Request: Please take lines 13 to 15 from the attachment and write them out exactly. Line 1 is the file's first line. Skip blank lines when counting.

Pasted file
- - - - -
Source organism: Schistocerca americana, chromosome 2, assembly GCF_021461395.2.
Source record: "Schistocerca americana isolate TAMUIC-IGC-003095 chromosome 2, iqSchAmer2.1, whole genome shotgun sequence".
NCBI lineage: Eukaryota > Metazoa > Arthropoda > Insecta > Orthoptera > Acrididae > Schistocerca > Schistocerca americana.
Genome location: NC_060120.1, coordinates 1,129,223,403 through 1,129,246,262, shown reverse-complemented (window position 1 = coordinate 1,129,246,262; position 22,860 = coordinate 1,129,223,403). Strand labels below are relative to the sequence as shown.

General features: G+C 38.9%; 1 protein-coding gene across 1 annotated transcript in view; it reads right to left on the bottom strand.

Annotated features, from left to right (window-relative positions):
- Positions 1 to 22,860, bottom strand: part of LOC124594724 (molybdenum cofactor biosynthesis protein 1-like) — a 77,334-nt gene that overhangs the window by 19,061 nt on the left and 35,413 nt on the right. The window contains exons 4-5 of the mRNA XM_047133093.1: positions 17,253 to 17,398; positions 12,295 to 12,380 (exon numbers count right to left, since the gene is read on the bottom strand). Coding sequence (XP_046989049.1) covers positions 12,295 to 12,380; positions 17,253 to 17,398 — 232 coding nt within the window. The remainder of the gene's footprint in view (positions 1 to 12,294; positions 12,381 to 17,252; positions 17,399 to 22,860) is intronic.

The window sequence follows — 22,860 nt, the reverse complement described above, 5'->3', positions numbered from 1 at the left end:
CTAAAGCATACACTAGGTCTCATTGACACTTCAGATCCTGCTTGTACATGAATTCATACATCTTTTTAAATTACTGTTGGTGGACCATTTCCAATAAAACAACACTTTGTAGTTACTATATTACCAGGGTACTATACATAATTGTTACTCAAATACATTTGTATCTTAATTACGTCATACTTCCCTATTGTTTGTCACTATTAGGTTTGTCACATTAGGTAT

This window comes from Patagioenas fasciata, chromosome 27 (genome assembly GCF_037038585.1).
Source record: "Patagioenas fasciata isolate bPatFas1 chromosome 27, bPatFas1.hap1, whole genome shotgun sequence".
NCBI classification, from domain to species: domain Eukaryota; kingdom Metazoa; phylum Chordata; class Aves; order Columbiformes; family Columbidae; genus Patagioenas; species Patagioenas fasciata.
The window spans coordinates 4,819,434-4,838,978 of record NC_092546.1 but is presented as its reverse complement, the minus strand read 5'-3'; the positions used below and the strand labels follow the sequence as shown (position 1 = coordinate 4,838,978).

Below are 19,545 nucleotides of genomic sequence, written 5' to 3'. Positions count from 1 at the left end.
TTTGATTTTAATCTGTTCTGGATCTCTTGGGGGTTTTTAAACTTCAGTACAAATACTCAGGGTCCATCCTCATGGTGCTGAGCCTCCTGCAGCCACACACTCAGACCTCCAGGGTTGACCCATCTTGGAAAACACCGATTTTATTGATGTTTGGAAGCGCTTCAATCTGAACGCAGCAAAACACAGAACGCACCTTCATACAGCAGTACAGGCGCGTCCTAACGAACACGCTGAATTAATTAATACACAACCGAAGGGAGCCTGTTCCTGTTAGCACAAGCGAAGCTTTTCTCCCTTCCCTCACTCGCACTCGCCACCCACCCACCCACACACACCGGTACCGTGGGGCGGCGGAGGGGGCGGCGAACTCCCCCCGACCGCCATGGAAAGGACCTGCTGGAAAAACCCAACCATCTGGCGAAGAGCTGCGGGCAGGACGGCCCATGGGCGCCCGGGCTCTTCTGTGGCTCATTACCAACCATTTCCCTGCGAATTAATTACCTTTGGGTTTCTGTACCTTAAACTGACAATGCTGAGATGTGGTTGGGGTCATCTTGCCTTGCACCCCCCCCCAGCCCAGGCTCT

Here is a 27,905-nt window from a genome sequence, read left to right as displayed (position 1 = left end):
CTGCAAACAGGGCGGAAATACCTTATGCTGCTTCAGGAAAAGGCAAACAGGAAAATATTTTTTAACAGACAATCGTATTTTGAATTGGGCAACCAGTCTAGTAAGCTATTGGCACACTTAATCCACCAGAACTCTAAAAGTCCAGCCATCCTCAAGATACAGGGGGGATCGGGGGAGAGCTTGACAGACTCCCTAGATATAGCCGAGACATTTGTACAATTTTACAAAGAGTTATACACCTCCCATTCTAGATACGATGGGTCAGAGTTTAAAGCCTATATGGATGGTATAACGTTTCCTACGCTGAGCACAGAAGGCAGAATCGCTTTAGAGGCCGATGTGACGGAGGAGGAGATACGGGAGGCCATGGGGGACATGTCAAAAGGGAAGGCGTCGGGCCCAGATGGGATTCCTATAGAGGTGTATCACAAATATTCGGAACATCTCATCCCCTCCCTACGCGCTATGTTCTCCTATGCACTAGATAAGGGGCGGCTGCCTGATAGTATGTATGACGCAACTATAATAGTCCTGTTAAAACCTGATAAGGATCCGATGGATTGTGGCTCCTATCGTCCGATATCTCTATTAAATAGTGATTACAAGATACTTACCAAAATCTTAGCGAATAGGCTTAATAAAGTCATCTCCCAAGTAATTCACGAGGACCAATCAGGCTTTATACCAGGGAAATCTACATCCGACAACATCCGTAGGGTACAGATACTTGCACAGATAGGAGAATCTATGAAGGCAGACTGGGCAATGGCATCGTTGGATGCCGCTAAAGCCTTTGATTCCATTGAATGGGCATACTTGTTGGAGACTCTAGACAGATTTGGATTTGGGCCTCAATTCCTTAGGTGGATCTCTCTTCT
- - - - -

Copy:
The window spans coordinates 4,819,434-4,838,978 of record NC_092546.1 but is presented as its reverse complement, the minus strand read 5'-3'; the positions used below and the strand labels follow the sequence as shown (position 1 = coordinate 4,838,978).

Below are 19,545 nucleotides of genomic sequence, written 5' to 3'. Positions count from 1 at the left end.
TTTGATTTTAATCTGTTCTGGATCTCTTGGGGGTTTTTAAACTTCAGTACAAATACTCAGGGTCCATCCTCATGGTGCTGAGCCTCCTGCAGCCACACACTCAGACCTCCAGGGTTGACCCATCTTGGAAAACACCGATTTTATTGATGTTTGGAAGCGCTTCAATCTGAACGCAGCAAAACACAGAACGCACCTTCATACAGCAGTACAGGCGCGTCCTAACGAACACGCTGAATTAATTAATACACAACCGAAGGGAGCCTGTTCCTGTTAGCACAAGCGAAGCTTTTCTCCCTTCCCTCACTCGCACTCGCCACCCACCCACCCACACACACCGGTACCGTGGGGCGGCGGAGGGGGCGGCGAACTCCCCCCGACCGCCATGGAAAGGACCTGCTGGAAAAACCCAACCATCTGGCGAAGAGCTGCGGGCAGGACGGCCCATGGGCGCCCGGGCTCTTCTGTGGCTCATTACCAACCATTTCCCTGCGAATTAATTACCTTTGGGTTTCTGTACCTTAAACTGACAATGCTGAGATGTGGTTGGGGTCATCTTGCCTTGCACCCCCCCCCAGCCCAGGCTCT